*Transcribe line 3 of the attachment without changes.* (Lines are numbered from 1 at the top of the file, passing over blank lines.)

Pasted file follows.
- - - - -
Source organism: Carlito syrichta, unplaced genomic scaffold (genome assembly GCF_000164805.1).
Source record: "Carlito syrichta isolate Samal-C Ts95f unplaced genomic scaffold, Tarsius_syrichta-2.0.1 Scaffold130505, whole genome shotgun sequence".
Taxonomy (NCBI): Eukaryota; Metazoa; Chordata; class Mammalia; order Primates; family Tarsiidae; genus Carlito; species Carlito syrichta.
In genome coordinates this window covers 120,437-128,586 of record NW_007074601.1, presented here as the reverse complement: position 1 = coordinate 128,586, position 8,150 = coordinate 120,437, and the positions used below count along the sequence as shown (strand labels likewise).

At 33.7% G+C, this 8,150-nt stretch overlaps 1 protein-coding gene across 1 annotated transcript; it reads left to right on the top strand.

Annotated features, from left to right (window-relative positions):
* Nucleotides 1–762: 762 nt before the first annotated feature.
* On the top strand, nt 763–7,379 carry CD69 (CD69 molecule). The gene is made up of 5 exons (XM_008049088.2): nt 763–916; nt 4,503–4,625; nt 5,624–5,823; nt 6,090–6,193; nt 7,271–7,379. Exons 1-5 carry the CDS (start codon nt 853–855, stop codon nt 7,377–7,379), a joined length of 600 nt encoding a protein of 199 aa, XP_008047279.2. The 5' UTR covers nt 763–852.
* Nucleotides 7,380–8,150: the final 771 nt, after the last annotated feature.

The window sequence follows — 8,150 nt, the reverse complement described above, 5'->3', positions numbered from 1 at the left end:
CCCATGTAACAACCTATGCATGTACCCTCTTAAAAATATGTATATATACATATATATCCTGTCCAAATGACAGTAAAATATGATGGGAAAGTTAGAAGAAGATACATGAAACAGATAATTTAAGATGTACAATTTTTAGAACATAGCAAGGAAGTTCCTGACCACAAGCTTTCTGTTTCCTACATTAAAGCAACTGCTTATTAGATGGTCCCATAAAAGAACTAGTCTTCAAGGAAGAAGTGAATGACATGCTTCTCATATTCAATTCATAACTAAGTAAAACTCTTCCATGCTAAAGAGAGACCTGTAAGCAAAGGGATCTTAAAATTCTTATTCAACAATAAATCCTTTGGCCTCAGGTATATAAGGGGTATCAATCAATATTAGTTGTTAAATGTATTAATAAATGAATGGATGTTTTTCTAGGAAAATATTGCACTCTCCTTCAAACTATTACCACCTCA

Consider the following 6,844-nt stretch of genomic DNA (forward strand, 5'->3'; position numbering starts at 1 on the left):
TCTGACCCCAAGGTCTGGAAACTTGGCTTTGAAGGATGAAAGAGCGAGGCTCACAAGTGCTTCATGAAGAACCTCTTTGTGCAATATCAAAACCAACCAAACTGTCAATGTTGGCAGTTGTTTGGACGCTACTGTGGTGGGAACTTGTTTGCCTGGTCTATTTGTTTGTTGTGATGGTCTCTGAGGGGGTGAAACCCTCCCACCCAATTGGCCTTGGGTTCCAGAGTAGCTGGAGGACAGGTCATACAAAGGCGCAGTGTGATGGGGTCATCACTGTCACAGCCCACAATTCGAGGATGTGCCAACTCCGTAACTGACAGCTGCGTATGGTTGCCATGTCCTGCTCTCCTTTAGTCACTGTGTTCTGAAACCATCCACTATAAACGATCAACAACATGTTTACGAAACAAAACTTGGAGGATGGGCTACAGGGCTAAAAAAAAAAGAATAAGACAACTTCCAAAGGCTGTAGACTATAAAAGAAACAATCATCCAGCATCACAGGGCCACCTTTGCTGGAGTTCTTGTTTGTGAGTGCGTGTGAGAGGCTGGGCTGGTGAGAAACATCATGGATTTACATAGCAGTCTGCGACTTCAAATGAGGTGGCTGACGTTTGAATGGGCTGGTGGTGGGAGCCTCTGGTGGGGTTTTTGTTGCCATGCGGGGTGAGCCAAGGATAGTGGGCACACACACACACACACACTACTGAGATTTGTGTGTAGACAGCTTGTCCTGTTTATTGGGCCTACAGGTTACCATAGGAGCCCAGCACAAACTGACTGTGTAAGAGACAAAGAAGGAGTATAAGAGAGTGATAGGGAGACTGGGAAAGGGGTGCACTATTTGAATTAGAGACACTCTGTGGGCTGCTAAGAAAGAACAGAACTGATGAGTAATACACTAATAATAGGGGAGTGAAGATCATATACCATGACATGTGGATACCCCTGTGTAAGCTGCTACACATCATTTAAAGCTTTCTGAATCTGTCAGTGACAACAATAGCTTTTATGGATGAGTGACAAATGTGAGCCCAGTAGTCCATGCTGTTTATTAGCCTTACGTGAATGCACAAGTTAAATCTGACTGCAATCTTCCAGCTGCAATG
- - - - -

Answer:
Taxonomy (NCBI): Eukaryota; Metazoa; Chordata; class Mammalia; order Primates; family Tarsiidae; genus Carlito; species Carlito syrichta.